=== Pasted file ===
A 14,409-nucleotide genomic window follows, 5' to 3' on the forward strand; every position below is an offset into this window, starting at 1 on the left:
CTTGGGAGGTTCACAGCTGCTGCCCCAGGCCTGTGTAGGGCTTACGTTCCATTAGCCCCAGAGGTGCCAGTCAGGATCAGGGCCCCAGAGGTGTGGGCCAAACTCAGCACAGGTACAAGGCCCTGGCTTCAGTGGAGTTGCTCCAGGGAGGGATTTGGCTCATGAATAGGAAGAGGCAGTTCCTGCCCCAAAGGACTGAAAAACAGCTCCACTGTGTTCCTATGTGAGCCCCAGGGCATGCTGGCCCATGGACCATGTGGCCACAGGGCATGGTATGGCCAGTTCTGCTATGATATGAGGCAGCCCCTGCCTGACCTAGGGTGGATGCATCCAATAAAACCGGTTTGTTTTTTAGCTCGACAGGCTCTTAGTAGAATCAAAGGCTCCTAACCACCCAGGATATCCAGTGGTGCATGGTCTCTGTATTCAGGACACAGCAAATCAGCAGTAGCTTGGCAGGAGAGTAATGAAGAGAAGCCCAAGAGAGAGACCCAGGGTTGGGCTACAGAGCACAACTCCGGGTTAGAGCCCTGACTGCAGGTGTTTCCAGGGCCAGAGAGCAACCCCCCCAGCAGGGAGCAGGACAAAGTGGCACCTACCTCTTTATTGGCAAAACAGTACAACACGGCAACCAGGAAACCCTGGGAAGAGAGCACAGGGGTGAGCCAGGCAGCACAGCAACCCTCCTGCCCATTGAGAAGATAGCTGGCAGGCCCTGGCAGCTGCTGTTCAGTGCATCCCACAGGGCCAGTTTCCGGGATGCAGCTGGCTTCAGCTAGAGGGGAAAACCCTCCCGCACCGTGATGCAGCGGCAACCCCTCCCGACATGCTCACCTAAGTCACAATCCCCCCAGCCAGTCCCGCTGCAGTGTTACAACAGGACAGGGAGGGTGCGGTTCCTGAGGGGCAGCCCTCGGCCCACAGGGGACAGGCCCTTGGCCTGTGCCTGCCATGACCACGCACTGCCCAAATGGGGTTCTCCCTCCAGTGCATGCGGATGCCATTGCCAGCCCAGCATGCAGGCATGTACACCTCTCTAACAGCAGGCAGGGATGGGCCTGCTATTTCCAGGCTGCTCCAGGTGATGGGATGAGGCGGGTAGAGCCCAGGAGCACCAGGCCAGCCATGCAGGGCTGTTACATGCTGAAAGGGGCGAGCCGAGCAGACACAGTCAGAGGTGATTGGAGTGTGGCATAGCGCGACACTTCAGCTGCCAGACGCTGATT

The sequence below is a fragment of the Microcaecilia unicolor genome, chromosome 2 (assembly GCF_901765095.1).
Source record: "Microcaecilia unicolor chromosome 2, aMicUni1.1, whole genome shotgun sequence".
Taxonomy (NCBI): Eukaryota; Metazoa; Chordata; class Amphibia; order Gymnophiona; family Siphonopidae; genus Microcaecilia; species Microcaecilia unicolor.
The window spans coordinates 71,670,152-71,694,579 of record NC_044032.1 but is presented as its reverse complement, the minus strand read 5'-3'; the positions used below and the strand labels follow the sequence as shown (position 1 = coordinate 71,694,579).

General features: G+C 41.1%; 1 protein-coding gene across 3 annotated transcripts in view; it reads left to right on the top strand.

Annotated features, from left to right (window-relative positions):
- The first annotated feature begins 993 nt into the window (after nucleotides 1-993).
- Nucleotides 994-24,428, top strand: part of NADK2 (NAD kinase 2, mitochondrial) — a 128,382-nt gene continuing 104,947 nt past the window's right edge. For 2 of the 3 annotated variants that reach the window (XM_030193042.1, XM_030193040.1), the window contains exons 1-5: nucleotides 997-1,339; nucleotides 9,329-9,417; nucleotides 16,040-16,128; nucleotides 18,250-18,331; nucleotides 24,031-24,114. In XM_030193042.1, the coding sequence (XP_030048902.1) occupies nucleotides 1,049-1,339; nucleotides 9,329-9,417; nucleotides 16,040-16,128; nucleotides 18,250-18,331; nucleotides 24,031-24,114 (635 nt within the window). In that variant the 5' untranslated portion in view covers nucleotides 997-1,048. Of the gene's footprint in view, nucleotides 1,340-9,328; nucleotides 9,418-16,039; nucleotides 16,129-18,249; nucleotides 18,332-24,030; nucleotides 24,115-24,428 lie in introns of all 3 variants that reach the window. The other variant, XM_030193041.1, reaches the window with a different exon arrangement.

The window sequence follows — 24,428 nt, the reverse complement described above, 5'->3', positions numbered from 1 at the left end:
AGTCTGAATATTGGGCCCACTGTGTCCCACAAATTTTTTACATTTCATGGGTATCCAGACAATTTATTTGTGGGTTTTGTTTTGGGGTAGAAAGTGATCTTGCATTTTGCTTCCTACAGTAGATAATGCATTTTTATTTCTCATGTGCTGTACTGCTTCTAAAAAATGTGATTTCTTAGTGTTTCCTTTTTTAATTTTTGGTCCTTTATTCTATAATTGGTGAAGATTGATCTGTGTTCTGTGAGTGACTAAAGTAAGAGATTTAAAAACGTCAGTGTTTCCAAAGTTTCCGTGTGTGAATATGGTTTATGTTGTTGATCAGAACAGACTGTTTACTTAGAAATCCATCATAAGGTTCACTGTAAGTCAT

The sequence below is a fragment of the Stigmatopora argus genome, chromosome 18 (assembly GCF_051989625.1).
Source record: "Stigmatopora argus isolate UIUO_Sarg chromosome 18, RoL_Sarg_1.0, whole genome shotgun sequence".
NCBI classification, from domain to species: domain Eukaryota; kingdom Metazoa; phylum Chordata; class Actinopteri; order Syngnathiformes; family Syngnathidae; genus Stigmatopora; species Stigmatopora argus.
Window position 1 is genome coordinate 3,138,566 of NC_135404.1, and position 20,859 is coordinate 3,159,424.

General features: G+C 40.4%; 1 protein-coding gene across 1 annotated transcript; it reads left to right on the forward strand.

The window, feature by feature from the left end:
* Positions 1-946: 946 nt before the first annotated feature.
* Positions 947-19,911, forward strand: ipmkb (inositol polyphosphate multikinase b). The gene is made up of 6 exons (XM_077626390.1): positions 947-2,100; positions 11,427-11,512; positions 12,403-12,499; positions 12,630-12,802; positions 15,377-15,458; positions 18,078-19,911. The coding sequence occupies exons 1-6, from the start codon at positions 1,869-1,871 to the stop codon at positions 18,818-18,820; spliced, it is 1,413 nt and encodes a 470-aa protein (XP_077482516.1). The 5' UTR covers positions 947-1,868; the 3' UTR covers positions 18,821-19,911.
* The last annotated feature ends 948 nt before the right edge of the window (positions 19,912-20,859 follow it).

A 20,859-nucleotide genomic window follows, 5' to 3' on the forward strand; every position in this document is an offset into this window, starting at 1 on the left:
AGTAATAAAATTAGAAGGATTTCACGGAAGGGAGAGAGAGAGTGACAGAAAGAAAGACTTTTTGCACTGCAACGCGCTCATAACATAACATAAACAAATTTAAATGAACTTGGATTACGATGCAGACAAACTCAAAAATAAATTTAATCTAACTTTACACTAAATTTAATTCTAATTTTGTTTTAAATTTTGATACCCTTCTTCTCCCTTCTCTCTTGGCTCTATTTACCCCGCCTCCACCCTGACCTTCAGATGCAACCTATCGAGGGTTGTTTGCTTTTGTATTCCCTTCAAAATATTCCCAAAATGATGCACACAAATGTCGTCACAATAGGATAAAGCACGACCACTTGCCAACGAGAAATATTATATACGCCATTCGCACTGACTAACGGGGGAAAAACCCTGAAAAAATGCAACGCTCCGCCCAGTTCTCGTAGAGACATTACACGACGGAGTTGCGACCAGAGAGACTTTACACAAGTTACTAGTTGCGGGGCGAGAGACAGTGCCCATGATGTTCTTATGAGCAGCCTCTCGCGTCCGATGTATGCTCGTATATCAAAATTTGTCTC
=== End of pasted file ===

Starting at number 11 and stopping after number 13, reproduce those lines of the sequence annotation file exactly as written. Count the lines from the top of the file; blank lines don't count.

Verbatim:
The window sequence follows — 24,428 nt, the reverse complement described above, 5'->3', positions numbered from 1 at the left end:
AGTCTGAATATTGGGCCCACTGTGTCCCACAAATTTTTTACATTTCATGGGTATCCAGACAATTTATTTGTGGGTTTTGTTTTGGGGTAGAAAGTGATCTTGCATTTTGCTTCCTACAGTAGATAATGCATTTTTATTTCTCATGTGCTGTACTGCTTCTAAAAAATGTGATTTCTTAGTGTTTCCTTTTTTAATTTTTGGTCCTTTATTCTATAATTGGTGAAGATTGATCTGTGTTCTGTGAGTGACTAAAGTAAGAGATTTAAAAACGTCAGTGTTTCCAAAGTTTCCGTGTGTGAATATGGTTTATGTTGTTGATCAGAACAGACTGTTTACTTAGAAATCCATCATAAGGTTCACTGTAAGTCAT

The sequence below is a fragment of the Stigmatopora argus genome, chromosome 18 (assembly GCF_051989625.1).